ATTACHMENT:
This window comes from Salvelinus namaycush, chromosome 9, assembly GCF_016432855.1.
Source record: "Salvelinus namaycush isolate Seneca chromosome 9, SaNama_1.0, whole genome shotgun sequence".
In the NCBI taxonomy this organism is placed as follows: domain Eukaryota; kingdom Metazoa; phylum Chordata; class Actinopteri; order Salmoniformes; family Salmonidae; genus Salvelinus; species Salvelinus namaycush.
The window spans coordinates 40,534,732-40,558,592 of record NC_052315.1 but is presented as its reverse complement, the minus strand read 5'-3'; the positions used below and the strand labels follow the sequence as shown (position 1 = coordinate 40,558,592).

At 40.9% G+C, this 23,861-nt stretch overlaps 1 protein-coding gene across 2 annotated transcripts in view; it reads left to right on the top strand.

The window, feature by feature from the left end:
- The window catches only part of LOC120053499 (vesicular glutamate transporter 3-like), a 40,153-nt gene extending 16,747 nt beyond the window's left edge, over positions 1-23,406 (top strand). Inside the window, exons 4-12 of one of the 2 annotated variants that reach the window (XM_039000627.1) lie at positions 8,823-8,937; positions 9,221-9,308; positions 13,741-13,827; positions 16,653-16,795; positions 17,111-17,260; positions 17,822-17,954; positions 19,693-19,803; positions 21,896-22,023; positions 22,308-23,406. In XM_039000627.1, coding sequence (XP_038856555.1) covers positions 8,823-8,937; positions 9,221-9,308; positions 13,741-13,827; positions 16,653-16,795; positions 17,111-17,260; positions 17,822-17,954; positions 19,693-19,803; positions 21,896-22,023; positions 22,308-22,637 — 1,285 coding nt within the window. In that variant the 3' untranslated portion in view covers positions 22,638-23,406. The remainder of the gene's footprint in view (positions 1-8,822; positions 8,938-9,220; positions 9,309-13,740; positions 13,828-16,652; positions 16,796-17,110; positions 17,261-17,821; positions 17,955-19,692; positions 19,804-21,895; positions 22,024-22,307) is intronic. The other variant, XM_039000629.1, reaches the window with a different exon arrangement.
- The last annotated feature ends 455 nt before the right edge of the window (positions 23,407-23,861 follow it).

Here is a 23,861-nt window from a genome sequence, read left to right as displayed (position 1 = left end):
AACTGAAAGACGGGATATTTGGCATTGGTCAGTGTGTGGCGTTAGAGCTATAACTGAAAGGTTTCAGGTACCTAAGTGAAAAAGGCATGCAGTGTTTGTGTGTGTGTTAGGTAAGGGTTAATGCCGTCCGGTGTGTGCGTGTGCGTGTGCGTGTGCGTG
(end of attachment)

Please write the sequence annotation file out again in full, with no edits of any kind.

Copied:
This window comes from Salvelinus namaycush, chromosome 9, assembly GCF_016432855.1.
Source record: "Salvelinus namaycush isolate Seneca chromosome 9, SaNama_1.0, whole genome shotgun sequence".
In the NCBI taxonomy this organism is placed as follows: domain Eukaryota; kingdom Metazoa; phylum Chordata; class Actinopteri; order Salmoniformes; family Salmonidae; genus Salvelinus; species Salvelinus namaycush.
The window spans coordinates 40,534,732-40,558,592 of record NC_052315.1 but is presented as its reverse complement, the minus strand read 5'-3'; the positions used below and the strand labels follow the sequence as shown (position 1 = coordinate 40,558,592).

At 40.9% G+C, this 23,861-nt stretch overlaps 1 protein-coding gene across 2 annotated transcripts in view; it reads left to right on the top strand.

The window, feature by feature from the left end:
- The window catches only part of LOC120053499 (vesicular glutamate transporter 3-like), a 40,153-nt gene extending 16,747 nt beyond the window's left edge, over positions 1-23,406 (top strand). Inside the window, exons 4-12 of one of the 2 annotated variants that reach the window (XM_039000627.1) lie at positions 8,823-8,937; positions 9,221-9,308; positions 13,741-13,827; positions 16,653-16,795; positions 17,111-17,260; positions 17,822-17,954; positions 19,693-19,803; positions 21,896-22,023; positions 22,308-23,406. In XM_039000627.1, coding sequence (XP_038856555.1) covers positions 8,823-8,937; positions 9,221-9,308; positions 13,741-13,827; positions 16,653-16,795; positions 17,111-17,260; positions 17,822-17,954; positions 19,693-19,803; positions 21,896-22,023; positions 22,308-22,637 — 1,285 coding nt within the window. In that variant the 3' untranslated portion in view covers positions 22,638-23,406. The remainder of the gene's footprint in view (positions 1-8,822; positions 8,938-9,220; positions 9,309-13,740; positions 13,828-16,652; positions 16,796-17,110; positions 17,261-17,821; positions 17,955-19,692; positions 19,804-21,895; positions 22,024-22,307) is intronic. The other variant, XM_039000629.1, reaches the window with a different exon arrangement.
- The last annotated feature ends 455 nt before the right edge of the window (positions 23,407-23,861 follow it).

Here is a 23,861-nt window from a genome sequence, read left to right as displayed (position 1 = left end):
AACTGAAAGACGGGATATTTGGCATTGGTCAGTGTGTGGCGTTAGAGCTATAACTGAAAGGTTTCAGGTACCTAAGTGAAAAAGGCATGCAGTGTTTGTGTGTGTGTTAGGTAAGGGTTAATGCCGTCCGGTGTGTGCGTGTGCGTGTGCGTGTGCGTG